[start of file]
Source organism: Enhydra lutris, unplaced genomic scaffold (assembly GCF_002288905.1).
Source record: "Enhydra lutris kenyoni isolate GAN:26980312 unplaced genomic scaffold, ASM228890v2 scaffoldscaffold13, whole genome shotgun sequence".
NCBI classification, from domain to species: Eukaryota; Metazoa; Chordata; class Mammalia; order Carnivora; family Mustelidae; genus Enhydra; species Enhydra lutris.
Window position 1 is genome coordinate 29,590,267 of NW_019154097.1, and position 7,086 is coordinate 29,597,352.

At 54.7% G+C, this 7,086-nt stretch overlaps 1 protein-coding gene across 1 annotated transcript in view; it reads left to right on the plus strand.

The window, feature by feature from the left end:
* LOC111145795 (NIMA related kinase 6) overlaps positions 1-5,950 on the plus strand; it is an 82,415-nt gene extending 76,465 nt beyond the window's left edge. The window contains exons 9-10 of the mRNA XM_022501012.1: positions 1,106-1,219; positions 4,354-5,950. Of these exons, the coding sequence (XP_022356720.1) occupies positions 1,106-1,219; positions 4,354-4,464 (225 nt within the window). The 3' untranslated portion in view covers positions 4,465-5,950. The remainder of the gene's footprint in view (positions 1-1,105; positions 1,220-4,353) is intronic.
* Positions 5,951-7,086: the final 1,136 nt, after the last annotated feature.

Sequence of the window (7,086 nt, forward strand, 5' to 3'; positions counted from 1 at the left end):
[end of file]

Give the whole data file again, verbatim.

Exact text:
Source organism: Enhydra lutris, unplaced genomic scaffold (assembly GCF_002288905.1).
Source record: "Enhydra lutris kenyoni isolate GAN:26980312 unplaced genomic scaffold, ASM228890v2 scaffoldscaffold13, whole genome shotgun sequence".
NCBI classification, from domain to species: Eukaryota; Metazoa; Chordata; class Mammalia; order Carnivora; family Mustelidae; genus Enhydra; species Enhydra lutris.
Window position 1 is genome coordinate 29,590,267 of NW_019154097.1, and position 7,086 is coordinate 29,597,352.

At 54.7% G+C, this 7,086-nt stretch overlaps 1 protein-coding gene across 1 annotated transcript in view; it reads left to right on the plus strand.

The window, feature by feature from the left end:
* LOC111145795 (NIMA related kinase 6) overlaps positions 1-5,950 on the plus strand; it is an 82,415-nt gene extending 76,465 nt beyond the window's left edge. The window contains exons 9-10 of the mRNA XM_022501012.1: positions 1,106-1,219; positions 4,354-5,950. Of these exons, the coding sequence (XP_022356720.1) occupies positions 1,106-1,219; positions 4,354-4,464 (225 nt within the window). The 3' untranslated portion in view covers positions 4,465-5,950. The remainder of the gene's footprint in view (positions 1-1,105; positions 1,220-4,353) is intronic.
* Positions 5,951-7,086: the final 1,136 nt, after the last annotated feature.

Sequence of the window (7,086 nt, forward strand, 5' to 3'; positions counted from 1 at the left end):